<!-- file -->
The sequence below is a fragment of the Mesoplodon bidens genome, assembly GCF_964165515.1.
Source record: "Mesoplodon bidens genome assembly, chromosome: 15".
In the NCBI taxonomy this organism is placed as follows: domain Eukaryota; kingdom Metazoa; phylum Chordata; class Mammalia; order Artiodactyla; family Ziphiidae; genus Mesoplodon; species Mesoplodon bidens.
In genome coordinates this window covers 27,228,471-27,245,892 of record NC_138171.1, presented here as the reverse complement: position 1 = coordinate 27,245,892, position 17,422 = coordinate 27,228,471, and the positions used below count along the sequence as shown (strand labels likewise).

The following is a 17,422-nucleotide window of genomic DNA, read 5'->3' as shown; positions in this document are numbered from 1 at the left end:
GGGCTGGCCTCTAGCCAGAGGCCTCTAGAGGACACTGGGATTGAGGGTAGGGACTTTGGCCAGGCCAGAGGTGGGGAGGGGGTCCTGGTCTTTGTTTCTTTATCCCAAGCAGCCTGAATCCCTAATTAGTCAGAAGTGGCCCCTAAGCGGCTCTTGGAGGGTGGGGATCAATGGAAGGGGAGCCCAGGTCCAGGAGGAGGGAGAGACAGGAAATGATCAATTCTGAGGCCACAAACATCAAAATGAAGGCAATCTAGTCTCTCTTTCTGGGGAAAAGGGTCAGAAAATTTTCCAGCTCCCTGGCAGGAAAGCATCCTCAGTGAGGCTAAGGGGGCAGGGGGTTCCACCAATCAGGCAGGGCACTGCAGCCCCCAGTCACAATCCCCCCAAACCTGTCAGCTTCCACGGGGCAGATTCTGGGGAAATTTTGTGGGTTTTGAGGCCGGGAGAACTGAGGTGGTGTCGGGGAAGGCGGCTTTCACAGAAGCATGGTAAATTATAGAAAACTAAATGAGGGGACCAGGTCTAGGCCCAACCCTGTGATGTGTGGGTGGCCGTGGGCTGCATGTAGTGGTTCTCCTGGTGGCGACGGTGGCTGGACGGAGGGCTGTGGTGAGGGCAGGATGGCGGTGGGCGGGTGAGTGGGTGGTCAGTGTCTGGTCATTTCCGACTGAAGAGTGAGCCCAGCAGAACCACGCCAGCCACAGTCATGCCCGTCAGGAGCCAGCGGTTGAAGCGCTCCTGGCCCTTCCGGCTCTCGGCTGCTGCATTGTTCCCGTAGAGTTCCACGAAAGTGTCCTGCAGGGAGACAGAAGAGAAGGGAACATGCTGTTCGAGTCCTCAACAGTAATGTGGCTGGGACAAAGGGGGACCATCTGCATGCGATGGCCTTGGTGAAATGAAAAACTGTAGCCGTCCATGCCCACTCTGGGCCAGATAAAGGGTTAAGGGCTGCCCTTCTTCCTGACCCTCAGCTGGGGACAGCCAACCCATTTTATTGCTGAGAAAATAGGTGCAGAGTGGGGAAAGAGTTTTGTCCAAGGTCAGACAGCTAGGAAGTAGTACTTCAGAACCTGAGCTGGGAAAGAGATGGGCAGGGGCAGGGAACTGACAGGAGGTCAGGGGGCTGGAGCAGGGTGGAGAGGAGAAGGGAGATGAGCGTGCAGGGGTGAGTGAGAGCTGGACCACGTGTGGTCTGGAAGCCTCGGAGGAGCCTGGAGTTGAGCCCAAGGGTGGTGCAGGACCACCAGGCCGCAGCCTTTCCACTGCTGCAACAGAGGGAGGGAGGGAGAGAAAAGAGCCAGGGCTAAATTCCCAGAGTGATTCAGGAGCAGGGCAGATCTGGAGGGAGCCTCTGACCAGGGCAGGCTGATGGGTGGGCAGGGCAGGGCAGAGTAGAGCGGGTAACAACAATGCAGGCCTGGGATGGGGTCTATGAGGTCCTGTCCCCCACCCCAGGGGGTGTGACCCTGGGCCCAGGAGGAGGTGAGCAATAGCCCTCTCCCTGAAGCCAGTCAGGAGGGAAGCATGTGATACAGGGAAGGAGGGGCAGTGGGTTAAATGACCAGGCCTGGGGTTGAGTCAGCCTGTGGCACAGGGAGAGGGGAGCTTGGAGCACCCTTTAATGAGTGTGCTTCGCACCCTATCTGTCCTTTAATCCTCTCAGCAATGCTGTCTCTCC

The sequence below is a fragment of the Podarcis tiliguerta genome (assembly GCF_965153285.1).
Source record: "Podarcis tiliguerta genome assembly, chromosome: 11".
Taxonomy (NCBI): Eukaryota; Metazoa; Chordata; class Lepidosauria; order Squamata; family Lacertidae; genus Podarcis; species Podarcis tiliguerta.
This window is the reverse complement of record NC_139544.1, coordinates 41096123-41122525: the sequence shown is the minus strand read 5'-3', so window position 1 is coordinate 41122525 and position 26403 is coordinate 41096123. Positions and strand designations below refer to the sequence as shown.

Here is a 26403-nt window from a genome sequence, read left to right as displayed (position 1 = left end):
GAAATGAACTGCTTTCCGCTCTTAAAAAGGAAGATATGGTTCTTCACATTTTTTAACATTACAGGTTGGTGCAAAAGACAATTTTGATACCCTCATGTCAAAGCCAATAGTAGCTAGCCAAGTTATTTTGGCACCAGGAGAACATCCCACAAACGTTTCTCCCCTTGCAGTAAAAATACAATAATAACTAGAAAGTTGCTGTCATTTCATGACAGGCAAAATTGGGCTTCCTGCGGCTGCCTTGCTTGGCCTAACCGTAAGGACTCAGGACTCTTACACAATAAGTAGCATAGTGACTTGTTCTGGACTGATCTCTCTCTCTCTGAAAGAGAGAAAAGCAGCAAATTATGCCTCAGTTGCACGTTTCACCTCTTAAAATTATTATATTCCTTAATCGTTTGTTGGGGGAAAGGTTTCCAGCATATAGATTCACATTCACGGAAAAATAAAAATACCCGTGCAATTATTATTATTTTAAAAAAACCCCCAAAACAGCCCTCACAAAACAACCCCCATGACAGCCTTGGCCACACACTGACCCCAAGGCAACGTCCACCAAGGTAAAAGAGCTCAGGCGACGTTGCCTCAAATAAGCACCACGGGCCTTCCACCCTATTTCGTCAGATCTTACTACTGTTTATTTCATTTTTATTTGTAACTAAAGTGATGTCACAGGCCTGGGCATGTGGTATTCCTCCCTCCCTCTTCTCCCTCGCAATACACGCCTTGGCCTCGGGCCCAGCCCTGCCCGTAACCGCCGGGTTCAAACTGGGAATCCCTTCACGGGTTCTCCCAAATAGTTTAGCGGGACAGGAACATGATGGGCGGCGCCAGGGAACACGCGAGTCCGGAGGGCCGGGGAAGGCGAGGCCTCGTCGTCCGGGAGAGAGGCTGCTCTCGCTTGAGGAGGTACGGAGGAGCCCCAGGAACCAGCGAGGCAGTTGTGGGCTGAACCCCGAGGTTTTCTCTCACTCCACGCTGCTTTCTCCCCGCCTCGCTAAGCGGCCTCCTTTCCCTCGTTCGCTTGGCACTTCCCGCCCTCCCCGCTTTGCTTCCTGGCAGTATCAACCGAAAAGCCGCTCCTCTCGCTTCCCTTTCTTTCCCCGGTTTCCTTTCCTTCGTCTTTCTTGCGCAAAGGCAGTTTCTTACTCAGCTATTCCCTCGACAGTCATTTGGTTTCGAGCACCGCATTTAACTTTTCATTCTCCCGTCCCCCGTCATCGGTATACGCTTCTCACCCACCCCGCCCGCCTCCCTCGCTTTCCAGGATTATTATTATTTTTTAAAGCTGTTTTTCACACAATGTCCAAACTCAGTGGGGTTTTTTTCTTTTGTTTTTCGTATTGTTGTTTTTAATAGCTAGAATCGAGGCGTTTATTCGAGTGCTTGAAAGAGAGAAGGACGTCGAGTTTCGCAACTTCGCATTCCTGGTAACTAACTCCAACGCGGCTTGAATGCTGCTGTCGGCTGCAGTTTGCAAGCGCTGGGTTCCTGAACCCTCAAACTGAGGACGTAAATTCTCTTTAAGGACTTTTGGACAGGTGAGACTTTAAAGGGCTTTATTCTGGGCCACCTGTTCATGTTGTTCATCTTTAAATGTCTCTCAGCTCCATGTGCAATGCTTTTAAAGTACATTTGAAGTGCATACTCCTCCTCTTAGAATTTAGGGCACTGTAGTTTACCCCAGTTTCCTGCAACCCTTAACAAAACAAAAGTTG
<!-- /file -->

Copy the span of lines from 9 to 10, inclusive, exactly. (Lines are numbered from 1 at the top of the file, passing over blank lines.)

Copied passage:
Taxonomy (NCBI): Eukaryota; Metazoa; Chordata; class Lepidosauria; order Squamata; family Lacertidae; genus Podarcis; species Podarcis tiliguerta.
This window is the reverse complement of record NC_139544.1, coordinates 41096123-41122525: the sequence shown is the minus strand read 5'-3', so window position 1 is coordinate 41122525 and position 26403 is coordinate 41096123. Positions and strand designations below refer to the sequence as shown.